Of course, Jets fans should have seen all of this coming very early, after Gang Green’s defense gave the Jets’ offense a golden opportunity on the Ravens’ first play from scrimmage.

After Ravens’ quarterback Joe Flacco (20-38, 248 yards, 0 TD, 1 INT) found himself crunched in a Shaun Ellis and Bryan Thomas sandwich, nose tackle Sione Pouha recovered the first of his two fumbles in the opening quarter.

So, what did the Jets do, starting their second possession from the Ravens’ 11-yard line?

They gained a whole six yards on three plays and settled for a 3-0 lead 4:06 into the game on a 23-yard field goal from kicker Nick Folk.

Holding the ball for 9:11, Baltimore then drove 48 yards on 14 plays, but came away with nothing when running back Willis McGahee was stripped and Pouha came away with his second fumble recovery.

Following that, each team traded punts until the Jets got a 32-yard punt return from Jim Leonhard to the Ravens’ 37 yard-line. Once again though, the Jets stalled after getting as far as the Baltimore 10-yard line, and a Folk field goal from 28 yards out gave the Jets a 6-0 lead with 8:16 left in the half.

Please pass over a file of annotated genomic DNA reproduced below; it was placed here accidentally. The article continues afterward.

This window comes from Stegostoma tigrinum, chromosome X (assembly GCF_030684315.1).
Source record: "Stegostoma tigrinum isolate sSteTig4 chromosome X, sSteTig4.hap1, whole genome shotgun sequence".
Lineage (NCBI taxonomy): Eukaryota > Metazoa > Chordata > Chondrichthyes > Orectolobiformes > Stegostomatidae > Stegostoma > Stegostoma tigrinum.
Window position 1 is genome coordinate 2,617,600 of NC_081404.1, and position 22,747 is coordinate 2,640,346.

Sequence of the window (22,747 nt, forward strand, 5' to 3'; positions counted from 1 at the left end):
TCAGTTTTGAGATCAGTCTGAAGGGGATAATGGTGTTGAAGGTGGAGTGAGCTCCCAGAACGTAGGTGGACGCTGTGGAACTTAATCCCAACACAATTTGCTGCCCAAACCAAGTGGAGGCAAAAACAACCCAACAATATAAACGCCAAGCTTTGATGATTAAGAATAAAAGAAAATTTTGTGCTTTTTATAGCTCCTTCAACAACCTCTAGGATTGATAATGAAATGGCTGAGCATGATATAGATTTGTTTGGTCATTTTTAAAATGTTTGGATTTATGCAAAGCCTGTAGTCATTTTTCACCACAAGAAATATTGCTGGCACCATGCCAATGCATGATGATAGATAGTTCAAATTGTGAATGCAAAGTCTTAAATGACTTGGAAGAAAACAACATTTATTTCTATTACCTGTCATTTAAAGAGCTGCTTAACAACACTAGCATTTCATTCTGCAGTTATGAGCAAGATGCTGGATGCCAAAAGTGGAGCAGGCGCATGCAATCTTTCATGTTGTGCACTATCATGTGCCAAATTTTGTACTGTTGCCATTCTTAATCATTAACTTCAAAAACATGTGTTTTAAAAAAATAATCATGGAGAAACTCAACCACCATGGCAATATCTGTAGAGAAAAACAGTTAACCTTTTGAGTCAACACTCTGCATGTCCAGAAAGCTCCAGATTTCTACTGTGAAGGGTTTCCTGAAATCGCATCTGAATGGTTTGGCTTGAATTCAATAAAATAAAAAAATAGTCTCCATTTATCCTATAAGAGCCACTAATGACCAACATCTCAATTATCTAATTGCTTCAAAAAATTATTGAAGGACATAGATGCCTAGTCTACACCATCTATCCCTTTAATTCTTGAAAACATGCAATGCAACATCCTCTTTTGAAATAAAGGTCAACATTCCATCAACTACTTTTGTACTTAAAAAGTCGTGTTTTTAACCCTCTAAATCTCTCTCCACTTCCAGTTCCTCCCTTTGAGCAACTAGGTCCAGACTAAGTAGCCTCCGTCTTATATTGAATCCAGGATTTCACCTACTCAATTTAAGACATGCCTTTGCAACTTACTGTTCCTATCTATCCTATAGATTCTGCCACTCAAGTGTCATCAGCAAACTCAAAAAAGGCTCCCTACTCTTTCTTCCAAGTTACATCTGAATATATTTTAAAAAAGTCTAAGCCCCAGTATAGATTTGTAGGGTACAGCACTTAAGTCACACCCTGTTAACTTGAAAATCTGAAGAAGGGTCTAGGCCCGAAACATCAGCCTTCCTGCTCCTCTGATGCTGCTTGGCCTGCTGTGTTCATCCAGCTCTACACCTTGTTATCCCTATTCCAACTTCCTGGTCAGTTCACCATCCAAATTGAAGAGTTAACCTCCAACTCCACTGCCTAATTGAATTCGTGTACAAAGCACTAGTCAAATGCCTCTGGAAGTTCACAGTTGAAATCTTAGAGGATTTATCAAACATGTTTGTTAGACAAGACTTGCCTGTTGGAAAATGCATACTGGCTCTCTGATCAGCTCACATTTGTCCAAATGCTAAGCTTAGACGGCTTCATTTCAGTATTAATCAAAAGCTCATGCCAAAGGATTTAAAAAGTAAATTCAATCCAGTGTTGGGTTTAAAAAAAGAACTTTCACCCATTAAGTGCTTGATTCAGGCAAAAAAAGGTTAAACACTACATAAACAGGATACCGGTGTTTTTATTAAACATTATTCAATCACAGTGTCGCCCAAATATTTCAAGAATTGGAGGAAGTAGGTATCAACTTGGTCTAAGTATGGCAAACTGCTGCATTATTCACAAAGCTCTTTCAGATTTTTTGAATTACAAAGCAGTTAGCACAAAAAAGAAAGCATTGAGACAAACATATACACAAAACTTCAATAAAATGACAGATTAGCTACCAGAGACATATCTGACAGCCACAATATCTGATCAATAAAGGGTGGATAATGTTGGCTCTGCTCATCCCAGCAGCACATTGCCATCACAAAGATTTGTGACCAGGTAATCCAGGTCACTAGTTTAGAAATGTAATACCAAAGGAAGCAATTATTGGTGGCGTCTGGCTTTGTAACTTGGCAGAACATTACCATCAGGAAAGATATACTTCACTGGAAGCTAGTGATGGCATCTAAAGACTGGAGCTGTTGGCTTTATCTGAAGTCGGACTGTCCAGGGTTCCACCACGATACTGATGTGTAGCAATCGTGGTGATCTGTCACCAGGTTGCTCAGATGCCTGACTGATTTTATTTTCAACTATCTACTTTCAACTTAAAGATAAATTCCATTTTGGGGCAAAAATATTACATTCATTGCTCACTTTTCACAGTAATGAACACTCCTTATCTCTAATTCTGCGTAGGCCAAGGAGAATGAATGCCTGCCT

The Ravens then drove to the Jets’ 20-yard line, but Flacco was intercepted near the Jets’ end zone along the left sideline by newcomer Antonio Cromartie, who recorded his first pick as a Jet and returned the ball 66 yards to the Baltimore 31 yard-line.

Two plays later though, running back Shonn Greene fumbled to spoil another great chance for the Jets.

Baltimore took advantage of that mistake, going 76 yards on 11 plays in 4:09, to take its first lead, 7-6, on a one-yard touchdown plunge by McGahee with six seconds left in the opening half.

The drive was kept alive twice by Jet mistakes. First, Braylon Edwards ran into kicker Billy Cundiff on a field goal attempt, and three plays later, rookie cornerback Kyle Wilson was flagged for pass interference in the end zone on a 3rd-and-10 play from the Jets’ 22 yard-line.

Again, the teams traded punts at the start of the third quarter before the Ravens embarked on the game’s longest drive, travelling 85 yards in 9 plays from their own 8-yard line in 4:30, extending their lead to 10-6 on a Cundiff 25-yard field goal with 7:07 remaining in the third quarter.

Two key plays on the drive were completions of 38 and 27 yards, each from Flacco to wide receiver Anquan Boldin, who had a great debut as a Raven after spending seven seasons in Arizona.